Over a series of wild weekends, Argyris Papadimitropoulos’ Monday depicts a relationship that may feel exasperating and refreshing in equal measure.
Director Argyris Papadimitropoulos loves the idea of a ‘rom-com gone wrong’. The beginning of a relationship is such an exhilarating time. The intensity is cranked up to eleven, you can’t keep your hands off each other, and every moment with them is new and exciting. But the gleam does eventually fade, and Monday sets out to show the realistic come-down from those first few love-drunk weeks.
One summer night in Athens, Greece, lawyer Chloe (Denise Gough) meets DJ Mickey (Sebastian Stan) at a party. After a drunken night together, the pair wake up naked on the beach, police officers looming over them and surrounded by horrified sunbathers and frolicking families. Not the most auspicious start, granted, but the pair hit it off and enjoy a whirlwind weekend of sex and partying ahead of Chloe heading back home to the US. Realising he’s not ready to lose her just yet, Mickey makes a mad dash to the airport, and soon they’re giving it a proper go: moving in together, assimilating their friend groups, navigating each other’s emotional baggage, and trying to turn a wild fling into a romance with longevity.
Monday hinges on the idea that two people form an immediate connection, so blinded by lust and infatuation that they dive head-first into a relationship. But that palpable chemistry isn’t entirely convincing at the beginning, and so the film takes a while to feel authentic and less like a montage of a couple kissing and shagging everywhere in sight. Instead, the connection between the pair is much more believable as the relationship starts to wear in, and in turn wear on them. Both leads give great performances, carrying the somewhat bloated film from its rocky beginning right to the bittersweet end. Stan crafts Mickey as a seemingly charming, care-free DJ who excites Chloe so much that she sacrifices a job opportunity in America to stay with him in his shabby apartment, before slowly revealing that Mickey struggles with ambition and selfishness; is more akin to drinking with his buddies and having a good time than truly working for the important things in his life.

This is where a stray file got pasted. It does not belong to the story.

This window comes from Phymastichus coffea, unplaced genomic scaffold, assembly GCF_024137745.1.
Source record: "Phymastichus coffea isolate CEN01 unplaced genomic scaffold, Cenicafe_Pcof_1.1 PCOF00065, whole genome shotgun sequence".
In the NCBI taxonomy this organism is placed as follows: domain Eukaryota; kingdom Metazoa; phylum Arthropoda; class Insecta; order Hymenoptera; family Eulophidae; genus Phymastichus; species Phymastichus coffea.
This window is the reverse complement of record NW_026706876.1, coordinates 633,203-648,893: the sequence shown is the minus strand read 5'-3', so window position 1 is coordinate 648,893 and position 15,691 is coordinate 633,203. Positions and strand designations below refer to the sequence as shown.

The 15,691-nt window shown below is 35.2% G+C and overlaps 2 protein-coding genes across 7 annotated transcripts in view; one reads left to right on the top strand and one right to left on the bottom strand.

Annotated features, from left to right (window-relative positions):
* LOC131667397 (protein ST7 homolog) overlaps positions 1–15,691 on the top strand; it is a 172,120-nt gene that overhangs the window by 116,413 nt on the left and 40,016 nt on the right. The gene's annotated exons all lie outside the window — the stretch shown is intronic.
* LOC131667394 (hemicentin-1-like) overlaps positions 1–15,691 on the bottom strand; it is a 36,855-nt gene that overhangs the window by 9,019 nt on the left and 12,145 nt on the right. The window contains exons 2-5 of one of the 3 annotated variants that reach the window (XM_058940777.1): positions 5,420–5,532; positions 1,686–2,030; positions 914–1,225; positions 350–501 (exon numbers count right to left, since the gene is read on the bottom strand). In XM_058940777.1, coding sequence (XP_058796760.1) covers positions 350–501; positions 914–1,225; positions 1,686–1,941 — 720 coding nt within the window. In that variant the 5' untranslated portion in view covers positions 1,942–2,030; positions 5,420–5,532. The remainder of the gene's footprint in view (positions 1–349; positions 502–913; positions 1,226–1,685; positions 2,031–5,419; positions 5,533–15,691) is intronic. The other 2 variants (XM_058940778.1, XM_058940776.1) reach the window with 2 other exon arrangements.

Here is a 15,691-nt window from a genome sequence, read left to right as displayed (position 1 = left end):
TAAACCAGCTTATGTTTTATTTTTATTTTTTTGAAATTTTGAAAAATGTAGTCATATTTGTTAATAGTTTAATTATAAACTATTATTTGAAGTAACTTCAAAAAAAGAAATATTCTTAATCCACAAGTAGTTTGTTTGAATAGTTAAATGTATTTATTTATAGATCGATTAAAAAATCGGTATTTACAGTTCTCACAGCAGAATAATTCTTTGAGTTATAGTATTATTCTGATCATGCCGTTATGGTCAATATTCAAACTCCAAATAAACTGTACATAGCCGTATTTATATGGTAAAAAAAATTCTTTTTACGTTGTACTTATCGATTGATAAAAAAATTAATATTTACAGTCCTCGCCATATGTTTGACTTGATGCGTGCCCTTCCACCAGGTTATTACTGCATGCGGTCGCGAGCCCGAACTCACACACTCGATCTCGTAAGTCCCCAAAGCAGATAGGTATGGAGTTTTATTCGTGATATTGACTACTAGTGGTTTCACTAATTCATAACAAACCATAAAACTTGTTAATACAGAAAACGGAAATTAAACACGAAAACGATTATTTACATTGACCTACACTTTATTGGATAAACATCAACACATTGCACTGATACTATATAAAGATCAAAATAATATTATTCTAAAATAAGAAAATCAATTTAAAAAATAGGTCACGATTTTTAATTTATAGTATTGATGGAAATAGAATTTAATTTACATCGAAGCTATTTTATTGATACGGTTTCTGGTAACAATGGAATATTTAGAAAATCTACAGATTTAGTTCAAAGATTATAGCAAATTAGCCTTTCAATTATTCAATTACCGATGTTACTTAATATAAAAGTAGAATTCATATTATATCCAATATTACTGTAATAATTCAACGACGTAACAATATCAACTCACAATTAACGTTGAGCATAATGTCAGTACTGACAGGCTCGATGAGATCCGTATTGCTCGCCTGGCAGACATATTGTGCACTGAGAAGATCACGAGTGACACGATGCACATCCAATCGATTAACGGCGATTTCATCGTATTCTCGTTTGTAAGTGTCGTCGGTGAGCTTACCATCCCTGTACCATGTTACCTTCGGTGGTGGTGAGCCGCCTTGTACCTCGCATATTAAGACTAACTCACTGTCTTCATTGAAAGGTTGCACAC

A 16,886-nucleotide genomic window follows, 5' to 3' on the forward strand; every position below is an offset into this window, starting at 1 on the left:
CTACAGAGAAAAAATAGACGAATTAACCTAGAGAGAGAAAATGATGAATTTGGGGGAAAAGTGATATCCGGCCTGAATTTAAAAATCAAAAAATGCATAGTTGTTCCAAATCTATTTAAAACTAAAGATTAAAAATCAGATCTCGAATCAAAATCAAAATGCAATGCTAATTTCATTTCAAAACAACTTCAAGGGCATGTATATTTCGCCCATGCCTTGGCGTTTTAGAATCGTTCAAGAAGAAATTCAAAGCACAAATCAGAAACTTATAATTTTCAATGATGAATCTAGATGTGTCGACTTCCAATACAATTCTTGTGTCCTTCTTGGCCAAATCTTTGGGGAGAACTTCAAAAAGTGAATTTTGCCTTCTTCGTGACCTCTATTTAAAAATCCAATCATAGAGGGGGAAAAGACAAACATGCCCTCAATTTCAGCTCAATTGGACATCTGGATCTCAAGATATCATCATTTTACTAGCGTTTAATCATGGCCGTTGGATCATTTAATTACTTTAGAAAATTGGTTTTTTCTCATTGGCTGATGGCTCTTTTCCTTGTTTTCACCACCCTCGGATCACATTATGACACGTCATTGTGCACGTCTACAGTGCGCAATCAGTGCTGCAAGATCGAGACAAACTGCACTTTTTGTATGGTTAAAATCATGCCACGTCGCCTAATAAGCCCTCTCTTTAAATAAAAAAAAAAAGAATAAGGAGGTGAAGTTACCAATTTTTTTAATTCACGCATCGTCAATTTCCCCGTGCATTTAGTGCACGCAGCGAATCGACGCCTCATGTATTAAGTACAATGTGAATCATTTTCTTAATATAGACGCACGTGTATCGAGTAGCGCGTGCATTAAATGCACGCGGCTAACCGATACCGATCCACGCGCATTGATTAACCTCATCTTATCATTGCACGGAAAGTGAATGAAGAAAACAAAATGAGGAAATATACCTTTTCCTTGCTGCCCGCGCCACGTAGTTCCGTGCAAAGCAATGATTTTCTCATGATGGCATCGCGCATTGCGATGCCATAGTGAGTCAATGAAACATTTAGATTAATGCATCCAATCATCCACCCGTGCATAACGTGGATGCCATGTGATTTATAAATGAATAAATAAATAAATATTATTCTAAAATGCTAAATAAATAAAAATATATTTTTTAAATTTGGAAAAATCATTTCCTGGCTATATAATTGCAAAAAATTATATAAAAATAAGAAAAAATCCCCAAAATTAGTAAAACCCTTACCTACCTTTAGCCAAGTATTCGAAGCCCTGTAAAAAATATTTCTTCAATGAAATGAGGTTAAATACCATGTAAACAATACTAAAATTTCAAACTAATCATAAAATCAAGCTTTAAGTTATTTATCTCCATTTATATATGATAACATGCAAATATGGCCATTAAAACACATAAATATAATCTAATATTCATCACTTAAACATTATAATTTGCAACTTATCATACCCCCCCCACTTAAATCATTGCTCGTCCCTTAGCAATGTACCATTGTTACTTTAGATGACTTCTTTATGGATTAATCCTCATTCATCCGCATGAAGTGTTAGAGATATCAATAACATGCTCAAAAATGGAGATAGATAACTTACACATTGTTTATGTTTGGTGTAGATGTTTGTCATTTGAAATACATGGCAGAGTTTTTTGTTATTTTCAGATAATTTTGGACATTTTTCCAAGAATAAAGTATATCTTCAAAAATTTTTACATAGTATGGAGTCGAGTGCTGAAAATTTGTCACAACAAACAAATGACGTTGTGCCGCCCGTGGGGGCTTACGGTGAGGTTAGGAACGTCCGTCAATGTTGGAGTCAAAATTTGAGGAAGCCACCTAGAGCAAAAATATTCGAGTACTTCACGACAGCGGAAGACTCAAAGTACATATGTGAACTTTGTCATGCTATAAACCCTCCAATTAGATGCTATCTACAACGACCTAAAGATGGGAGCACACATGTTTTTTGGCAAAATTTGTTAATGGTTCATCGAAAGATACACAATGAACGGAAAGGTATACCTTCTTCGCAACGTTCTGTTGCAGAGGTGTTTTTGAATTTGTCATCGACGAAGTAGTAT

In contrast, there’s a real sense of desperation in Gough’s performance, of her clinging to this relationship she’s thrown herself into, in the hopes of having it truly mean something. If it weren’t such an abhorrent phrase, one might describe Chloe as a ‘hot mess’. Alongside co-writer Rob Hayes, Papadimitropoulos introduces Chloe as an intelligent, successful lawyer with hints of an alcohol problem and an abusive past relationship, but don’t develop these aspects of her character in any meaningful way. Everything is so tangled up in the dizzying, chaotic whirlwind that is her all-consuming relationship with Mickey, that the film is about ChloeandMickey the couple, rather than Chloe and Mickey as individuals.
The aforementioned ‘rom-com gone wrong’ idea is pretty apt. As Chloe and Mickey find themselves hurtling further into domesticity, the film really emphasises how much one might get swept up and throw their lot in with someone that perhaps isn’t everything they expected. A stand out scene is the party thrown with the intention of integrating their friendship groups. It’s an unmitigated disaster, with the career-driven, mature, sophisticated-meets-snobbish friends of Chloe completely clashing with Mickey’s group of loud, brash, debauched pals. There are many red flags, but it may well be a case of one’s attitude to this kind of exhibitionist, alcohol and drug-fuelled, wild rollercoaster type of relationship as to whether Chloe staying with Mickey is relatable or infuriating.
Monday is an intimate film, stylistically and physically, and embodies the up-and-down nature of the relationship. Cinematographer Christos Karamanis’ camera fluctuates between being right in the thick of Chloe and Mickey’s emotionally intense moments of closeness, to being at a remove as they fight and struggle with connection. The sun-drenched, bright and loud beginning fades into the more muted minutiae of everyday life as a couple. Taking place over a series of weekends, the film heightens to its sharpest point as Chloe and Mickey undertake one last wild Friday night before the harsh realities of the titular Monday roll around.
The film ends on a note that, once again, depending on the attitude brought to it, may seem hopeful or tragic. While good performances manage to negate the narrative quibbles within the film, the turbulent relationship won’t be for everyone. Monday comes with a bump after some tumultuous weekends, and while it certainly isn’t a romance for the ages, one may well connect to the trials and tribulations of keeping that summer romance going through the other three seasons.
Monday will be available to watch in US theaters and on demand from April 16, 2021: click here to find out more.
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